‘Kidding’ Emmy event: Jim Carrey felt he had lived ‘the necessary trauma’ to play a grieving children’s show host [RED CARPET INTERVIEW]

“I think things find you when you’re ready to do them,” says Jim Carrey when asked about “Kidding.” We spoke with Carrey on the red carpet at an Emmy FYC event for the Showtime series, which took place on May 1 at the historic Linwood Dunn Theater in Hollywood. Watch our full interview above.

“Kidding” stars Carrey as Jeff, aka Mr. Pickles, the host of a popular children’s puppet show who’s struggling to maintain his sanity after the death of his son. The series was created by Dave Holstein (“Weeds”) and also stars Catherine Keener as Jeff’s puppeteer sister, Frank Langella as his TV producer father, and Judy Greer as his ex-wife.

SEE Jim Carrey movies: 15 greatest films, ranked worst to best, include ‘Eternal Sunshine,’ ‘Truman Show,’ ‘Dumb and Dumber’

By the time “Kidding” came around, Carrey felt he had experienced “the necessary trauma to play the part.” He explains, “I had been dragged over broken glass and to the bottom of the Marianas Trench, and I was no longer swimming in the shallow end. So this script found me” at the right time.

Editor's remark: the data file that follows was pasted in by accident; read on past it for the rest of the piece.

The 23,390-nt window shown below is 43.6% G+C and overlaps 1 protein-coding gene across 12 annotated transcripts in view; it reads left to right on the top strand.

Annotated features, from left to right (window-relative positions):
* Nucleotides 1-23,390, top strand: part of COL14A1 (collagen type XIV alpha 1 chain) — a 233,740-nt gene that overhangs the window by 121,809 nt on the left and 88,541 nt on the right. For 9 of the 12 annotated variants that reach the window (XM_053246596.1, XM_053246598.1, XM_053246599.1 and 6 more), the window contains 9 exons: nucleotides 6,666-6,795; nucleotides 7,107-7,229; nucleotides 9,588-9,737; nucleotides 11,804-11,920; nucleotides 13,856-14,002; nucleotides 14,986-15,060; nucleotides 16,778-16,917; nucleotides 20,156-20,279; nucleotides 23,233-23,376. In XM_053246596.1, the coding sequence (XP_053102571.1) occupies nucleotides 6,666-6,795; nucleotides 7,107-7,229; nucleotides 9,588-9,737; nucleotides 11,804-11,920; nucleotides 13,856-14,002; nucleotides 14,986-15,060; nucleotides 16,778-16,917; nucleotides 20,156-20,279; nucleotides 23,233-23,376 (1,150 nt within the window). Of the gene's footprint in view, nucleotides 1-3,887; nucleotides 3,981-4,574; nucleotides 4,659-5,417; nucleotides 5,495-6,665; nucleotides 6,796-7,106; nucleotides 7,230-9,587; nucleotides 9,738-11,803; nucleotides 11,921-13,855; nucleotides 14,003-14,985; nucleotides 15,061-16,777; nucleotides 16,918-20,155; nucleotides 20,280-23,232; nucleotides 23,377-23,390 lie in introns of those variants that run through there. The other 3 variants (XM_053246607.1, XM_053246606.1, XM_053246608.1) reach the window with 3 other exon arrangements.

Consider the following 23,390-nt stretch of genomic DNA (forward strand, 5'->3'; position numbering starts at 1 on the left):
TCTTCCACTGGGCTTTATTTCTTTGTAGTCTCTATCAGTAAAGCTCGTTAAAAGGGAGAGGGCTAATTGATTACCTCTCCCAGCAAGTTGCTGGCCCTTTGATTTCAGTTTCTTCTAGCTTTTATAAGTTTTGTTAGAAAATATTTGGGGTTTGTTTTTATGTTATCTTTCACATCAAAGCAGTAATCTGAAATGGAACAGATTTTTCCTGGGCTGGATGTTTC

Tapping into that kind of pain for a performance is “not a comfortable thing to do,” he admits. “Every hit, every wound becomes art. Thank God I’m in a position somehow in my life where I can alchemize the things that happen to me.” So rather than suppress whatever is hurting him, Carrey allows it “to come to the surface. I’m a pretty open book, so access is easy for me.”

The show also gave Carrey the opportunity to reunite with Michel Gondry, who directed him in “Eternal Sunshine of the Spotless Mind” (2004). “It’s a gift from heaven,” he says, “to be working with someone who’s all over the easel, and doing things that nobody else is doing and always pushing the envelope that way. I feel very lucky to be sharing in his art, and also that he would recognize me as somebody who could help out.”

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Carrey has already earned a Golden Globe nomination for this role. He previously won Globes on the film side for “The Truman Show” (1998) and “Man on the Moon” (1999), and he was additionally nominated for “The Mask” (1994), “Liar Liar” (1997), “How the Grinch Stole Christmas” (2000), and “Eternal Sunshine.” His role in “Man on the Moon” also brought him a SAG Award nomination.

On the TV side, Carrey continues to reap the benefits of “Man on the Moon,” earning his first Emmy nomination last year for producing the documentary “Jim & Andy: The Great Beyond,” which recounts his stunning transformation into the late performance artist Andy Kaufman for the film.

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